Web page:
It may seem obvious that job stress can lead to problems with sleep. Although the few studies that have investigated this issue have found a link between job stress and sleep disorders, the findings are not very convincing. These studies had problems such as basing the results on small, specialized samples of people that may not have been similar to people in general and using questionable measures of job stress and sleep disorders. Fortunately, a recent investigation by a group of researchers in Finland has provided a convincing explanation for the link between job stress and sleep disorders.

What was the research about?
Using data from the Helsinki Heart Study, a large-scale study that investigated whether certain drugs could prevent coronary heart disease, the researchers examined the data from 3,079 participants. The participants consisted of middle-aged men employed by two state agencies and five industrial companies. The researchers looked at the responses of participants on questionnaires measuring job demands, job decision latitude, and symptoms of sleep disorders. Job demands represented how demanding people's jobs were, such as has how fast or hard they had to work. Job decision latitude represented how much input they had about their job, such as whether they had the freedom to decide how to do their job or what was done on their job.
The researchers found that higher job demands and less decision latitude were related to experiencing more symptoms of sleep disorders. People who had demanding jobs about which they had little input tended to have the most problems falling asleep, staying asleep, and remaining alert during waking hours.

Why should it matter to me?
People who have sleep-related problems may want to consider whether their job is a factor. They may sleep better if they find a job that is less stressful or find a way to reduce the stress they experience while working (i.e., using stress management skills or somehow reducing job demands or increasing decision latitude).
Source: Kalimo, R., Tenkanen, L., Härmä, M., Poppius, E., & Heinsalmi, P. (2000). Job stress and sleep disorders: Findings from the Helsinki Heart Study. Stress Medicine, 16, 65-75.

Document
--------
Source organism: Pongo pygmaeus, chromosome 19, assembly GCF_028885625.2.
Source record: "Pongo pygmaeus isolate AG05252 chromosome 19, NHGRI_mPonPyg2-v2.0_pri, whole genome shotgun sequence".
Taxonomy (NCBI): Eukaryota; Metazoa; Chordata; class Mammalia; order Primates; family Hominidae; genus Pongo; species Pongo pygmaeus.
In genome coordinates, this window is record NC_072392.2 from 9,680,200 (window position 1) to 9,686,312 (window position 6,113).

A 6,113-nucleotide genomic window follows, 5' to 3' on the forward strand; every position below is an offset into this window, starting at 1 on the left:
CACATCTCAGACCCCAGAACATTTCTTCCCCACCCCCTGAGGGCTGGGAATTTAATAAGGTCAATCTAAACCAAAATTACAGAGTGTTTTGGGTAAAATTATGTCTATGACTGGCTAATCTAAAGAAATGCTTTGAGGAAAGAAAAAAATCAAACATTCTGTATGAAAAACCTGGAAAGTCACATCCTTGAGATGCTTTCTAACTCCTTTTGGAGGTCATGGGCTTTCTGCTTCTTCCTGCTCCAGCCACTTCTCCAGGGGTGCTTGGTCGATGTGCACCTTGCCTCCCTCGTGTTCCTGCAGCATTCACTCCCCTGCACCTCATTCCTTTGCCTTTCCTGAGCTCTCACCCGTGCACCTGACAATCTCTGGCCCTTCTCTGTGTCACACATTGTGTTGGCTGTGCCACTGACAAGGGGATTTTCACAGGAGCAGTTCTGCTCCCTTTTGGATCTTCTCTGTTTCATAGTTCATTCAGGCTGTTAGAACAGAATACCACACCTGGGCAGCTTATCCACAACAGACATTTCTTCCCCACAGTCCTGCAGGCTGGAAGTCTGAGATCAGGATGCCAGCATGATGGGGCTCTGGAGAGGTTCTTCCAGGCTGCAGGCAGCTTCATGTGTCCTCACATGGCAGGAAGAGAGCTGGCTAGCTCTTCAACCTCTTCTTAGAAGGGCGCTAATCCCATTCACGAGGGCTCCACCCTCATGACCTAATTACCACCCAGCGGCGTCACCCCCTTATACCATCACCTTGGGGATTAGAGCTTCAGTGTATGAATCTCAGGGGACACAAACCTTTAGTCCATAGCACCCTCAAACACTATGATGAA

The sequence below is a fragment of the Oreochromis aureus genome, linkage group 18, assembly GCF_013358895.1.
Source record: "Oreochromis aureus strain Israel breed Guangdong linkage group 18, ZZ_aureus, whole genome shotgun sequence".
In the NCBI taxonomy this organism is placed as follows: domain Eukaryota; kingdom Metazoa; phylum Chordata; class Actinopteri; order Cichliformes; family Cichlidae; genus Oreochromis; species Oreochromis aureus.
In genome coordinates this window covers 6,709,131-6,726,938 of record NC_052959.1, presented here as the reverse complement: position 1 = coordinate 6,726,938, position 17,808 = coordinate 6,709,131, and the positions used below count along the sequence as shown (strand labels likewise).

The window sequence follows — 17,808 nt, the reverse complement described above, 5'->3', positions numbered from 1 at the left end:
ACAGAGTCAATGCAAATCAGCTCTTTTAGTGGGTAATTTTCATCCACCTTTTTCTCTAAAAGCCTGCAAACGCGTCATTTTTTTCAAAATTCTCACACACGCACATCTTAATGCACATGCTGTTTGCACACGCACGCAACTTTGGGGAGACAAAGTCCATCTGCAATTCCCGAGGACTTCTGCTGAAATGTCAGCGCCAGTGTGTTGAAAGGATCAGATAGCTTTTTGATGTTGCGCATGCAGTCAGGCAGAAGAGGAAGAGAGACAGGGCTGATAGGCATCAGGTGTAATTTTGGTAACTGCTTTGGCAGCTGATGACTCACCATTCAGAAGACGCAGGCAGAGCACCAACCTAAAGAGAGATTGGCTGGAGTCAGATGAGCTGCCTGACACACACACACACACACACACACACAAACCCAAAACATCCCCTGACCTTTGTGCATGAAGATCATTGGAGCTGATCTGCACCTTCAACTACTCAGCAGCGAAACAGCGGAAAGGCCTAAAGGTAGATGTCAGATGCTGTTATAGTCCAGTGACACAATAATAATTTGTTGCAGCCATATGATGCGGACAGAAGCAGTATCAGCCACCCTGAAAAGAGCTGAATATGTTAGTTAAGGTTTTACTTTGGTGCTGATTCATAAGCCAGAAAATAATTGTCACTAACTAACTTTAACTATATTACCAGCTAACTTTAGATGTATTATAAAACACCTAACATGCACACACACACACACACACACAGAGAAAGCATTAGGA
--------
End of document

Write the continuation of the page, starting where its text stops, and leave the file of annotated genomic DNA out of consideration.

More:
Thursday, March 7, 2019


Workaholism


Most people are familiar with the term workaholic. What exactly is a workaholic, though? More importantly, is workaholism something people should strive for or try to avoid?
Regarding a definition of workaholism, the first and best definition of workaholism proposed by researchers identifies three types of workaholics: workaholics, work enthusiasts, and enthusiastic workaholics. Workaholics are very involved and strongly driven but do not enjoy their work very much. Work enthusiasts are very involved and enjoy their work very much but lack drive. Enthusiastic workaholics are very involved, strongly driven, and really enjoy their work.
Unfortunately, very little research has been done to find out the extent to which workaholism involves stress and other problems. Despite the lack of evidence, researchers have strong opinions on the subject. Some argue that workaholism is beneficial for the individual and the organization. Others argue that workaholism is damaging to the individual and the organization, likening it to other addictions, such as alcoholism. A researcher at York University in Canada recently reported the findings from a study aimed at clarifying this issue.

What was the research about?
The study examined the association between the different types of workaholism and well-being. Five hundred and thirty people responded to a set of questionnaires sent by mail. The participants had MBA degrees from a Canadian university and were employed full-time. Responses on the questionnaires were used to determine workaholism types and well-being.
The results demonstrated that different types of workaholism were related to well-being in different ways, which may help explain some of the inconsistencies in the other research. Compared to work enthusiasts and enthusiastic workaholics, workaholics tended to suffer more from negative bodily symptoms (e.g., headache), to engage less in healthy behaviors (e.g., exercise), and to be worse off emotionally.

Why should it matter to me?
People who have a great deal of involvement in their work may want to figure out what type workaholism they have, if any. People who fall into the workaholic category may find their job less stressful and feel better overall if they find a way to make their job more enjoyable and possibly also find a way to avoid being excessively driven to work.
Source: Burke, R. J. (2000). Workaholism in organizations: Psychological and physical well-being consequences. Stress Medicine, 16, 11-16.

Thursday, February 28, 2019


Trying To Quit Smoking?

Stress is related to cessation success for pregnant women

Many people are aware of the adverse health consequences associated with smoking and are trying to quit. The consequences of smoking get worse when a woman becomes pregnant. She is not only putting herself in danger but also her unborn child. Consequently, it is especially important to understand what influences the chances of cessation success for pregnant women. Researchers at the Group Health Cooperative of Puget Sound, the University of Washington, and the University of Minnesota recently took on the challenge.

What was the research about?
Eight hundred and nineteen pregnant smokers in two large cities participated in a smoking cessation study. They were randomly assigned to one of three types of programs designed to help them quit smoking, and they were surveyed at multiple times before, during, and after pregnancy. Among other things, information was gathered on smoking behavior and stress.
The findings showed that smoking cessation was related to low levels of stress in early but not late pregnancy. In other words, less stress only was related to being able to quit smoking early on during pregnancy, not later on during pregnancy. Thus, it is possible that reducing stress early in pregnancy may make it easier to quit smoking. It is also possible, however, that quitting smoking early in pregnancy serves as a stress reducer.

Why should it matter to me?